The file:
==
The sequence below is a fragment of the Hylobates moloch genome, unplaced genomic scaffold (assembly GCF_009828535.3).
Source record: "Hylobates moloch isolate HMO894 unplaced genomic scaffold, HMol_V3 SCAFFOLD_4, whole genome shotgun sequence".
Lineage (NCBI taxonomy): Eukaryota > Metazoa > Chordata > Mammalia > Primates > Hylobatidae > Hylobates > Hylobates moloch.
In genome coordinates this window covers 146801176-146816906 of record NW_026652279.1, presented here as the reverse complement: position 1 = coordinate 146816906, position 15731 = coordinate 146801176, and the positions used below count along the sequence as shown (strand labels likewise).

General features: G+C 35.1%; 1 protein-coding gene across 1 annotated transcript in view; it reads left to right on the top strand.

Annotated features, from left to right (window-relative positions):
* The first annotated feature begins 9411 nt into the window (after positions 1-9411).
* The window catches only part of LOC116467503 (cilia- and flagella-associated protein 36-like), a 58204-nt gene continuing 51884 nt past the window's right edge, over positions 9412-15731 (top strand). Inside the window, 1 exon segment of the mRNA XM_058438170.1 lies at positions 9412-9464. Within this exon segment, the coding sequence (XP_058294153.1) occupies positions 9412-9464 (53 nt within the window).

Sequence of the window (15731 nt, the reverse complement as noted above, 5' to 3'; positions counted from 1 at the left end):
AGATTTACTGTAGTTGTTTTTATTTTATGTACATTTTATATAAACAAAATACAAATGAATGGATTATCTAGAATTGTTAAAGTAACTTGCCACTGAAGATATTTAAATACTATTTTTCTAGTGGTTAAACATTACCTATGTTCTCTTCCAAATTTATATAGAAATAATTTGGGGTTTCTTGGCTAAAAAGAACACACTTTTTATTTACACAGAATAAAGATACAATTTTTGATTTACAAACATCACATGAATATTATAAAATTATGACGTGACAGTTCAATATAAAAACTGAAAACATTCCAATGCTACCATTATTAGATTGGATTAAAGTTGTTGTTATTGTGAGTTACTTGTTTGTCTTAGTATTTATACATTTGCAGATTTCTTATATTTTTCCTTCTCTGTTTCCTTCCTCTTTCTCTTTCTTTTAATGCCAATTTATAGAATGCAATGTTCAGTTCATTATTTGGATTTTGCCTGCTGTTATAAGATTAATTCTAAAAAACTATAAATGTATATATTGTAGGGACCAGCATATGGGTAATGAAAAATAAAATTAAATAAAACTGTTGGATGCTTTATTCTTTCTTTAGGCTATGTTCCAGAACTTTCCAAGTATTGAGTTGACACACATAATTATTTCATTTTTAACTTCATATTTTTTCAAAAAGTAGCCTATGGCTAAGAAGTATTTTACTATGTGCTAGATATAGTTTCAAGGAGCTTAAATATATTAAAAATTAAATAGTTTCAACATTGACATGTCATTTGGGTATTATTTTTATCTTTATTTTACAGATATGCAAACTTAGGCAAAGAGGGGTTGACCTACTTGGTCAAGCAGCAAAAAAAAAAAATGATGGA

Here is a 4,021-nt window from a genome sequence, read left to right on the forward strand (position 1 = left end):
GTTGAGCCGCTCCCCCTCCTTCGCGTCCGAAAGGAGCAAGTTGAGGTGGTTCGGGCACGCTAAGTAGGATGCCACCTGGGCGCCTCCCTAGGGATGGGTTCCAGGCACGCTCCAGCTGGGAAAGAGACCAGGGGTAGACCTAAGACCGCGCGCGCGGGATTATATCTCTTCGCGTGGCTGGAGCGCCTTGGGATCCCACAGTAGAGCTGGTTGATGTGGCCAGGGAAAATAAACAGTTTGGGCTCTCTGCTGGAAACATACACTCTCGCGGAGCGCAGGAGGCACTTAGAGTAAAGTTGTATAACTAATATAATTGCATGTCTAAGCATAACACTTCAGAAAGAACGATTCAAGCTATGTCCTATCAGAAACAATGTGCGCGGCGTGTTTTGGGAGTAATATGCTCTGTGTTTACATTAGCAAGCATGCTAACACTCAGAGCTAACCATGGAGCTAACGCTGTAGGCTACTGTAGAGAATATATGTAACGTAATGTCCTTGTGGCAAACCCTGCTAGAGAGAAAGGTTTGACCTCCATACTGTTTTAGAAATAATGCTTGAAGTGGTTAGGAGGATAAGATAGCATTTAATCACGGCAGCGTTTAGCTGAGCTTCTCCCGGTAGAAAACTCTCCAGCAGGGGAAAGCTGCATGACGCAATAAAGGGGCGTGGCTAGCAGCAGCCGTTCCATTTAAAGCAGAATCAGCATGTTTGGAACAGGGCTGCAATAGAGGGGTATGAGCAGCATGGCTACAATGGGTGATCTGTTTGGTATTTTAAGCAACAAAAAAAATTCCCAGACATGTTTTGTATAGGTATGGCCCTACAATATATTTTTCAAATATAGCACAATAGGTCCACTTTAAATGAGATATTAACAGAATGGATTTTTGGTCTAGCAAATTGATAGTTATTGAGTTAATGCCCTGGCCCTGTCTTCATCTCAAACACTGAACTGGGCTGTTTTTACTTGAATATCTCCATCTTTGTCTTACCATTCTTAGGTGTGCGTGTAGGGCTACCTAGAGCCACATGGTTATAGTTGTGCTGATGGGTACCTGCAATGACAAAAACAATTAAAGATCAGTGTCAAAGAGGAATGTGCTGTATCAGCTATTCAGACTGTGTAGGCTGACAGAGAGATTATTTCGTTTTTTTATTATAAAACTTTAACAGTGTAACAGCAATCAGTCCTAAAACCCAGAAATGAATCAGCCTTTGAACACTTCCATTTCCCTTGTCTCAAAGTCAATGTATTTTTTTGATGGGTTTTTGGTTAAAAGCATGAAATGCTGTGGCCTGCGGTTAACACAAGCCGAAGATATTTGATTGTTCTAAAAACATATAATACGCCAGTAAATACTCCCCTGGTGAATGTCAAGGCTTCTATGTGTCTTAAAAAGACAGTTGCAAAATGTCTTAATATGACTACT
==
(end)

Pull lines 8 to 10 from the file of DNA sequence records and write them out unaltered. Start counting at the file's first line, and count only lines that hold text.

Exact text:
* The window catches only part of LOC116467503 (cilia- and flagella-associated protein 36-like), a 58204-nt gene continuing 51884 nt past the window's right edge, over positions 9412-15731 (top strand). Inside the window, 1 exon segment of the mRNA XM_058438170.1 lies at positions 9412-9464. Within this exon segment, the coding sequence (XP_058294153.1) occupies positions 9412-9464 (53 nt within the window).

Sequence of the window (15731 nt, the reverse complement as noted above, 5' to 3'; positions counted from 1 at the left end):
AGATTTACTGTAGTTGTTTTTATTTTATGTACATTTTATATAAACAAAATACAAATGAATGGATTATCTAGAATTGTTAAAGTAACTTGCCACTGAAGATATTTAAATACTATTTTTCTAGTGGTTAAACATTACCTATGTTCTCTTCCAAATTTATATAGAAATAATTTGGGGTTTCTTGGCTAAAAAGAACACACTTTTTATTTACACAGAATAAAGATACAATTTTTGATTTACAAACATCACATGAATATTATAAAATTATGACGTGACAGTTCAATATAAAAACTGAAAACATTCCAATGCTACCATTATTAGATTGGATTAAAGTTGTTGTTATTGTGAGTTACTTGTTTGTCTTAGTATTTATACATTTGCAGATTTCTTATATTTTTCCTTCTCTGTTTCCTTCCTCTTTCTCTTTCTTTTAATGCCAATTTATAGAATGCAATGTTCAGTTCATTATTTGGATTTTGCCTGCTGTTATAAGATTAATTCTAAAAAACTATAAATGTATATATTGTAGGGACCAGCATATGGGTAATGAAAAATAAAATTAAATAAAACTGTTGGATGCTTTATTCTTTCTTTAGGCTATGTTCCAGAACTTTCCAAGTATTGAGTTGACACACATAATTATTTCATTTTTAACTTCATATTTTTTCAAAAAGTAGCCTATGGCTAAGAAGTATTTTACTATGTGCTAGATATAGTTTCAAGGAGCTTAAATATATTAAAAATTAAATAGTTTCAACATTGACATGTCATTTGGGTATTATTTTTATCTTTATTTTACAGATATGCAAACTTAGGCAAAGAGGGGTTGACCTACTTGGTCAAGCAGCAAAAAAAAAAAATGATGGA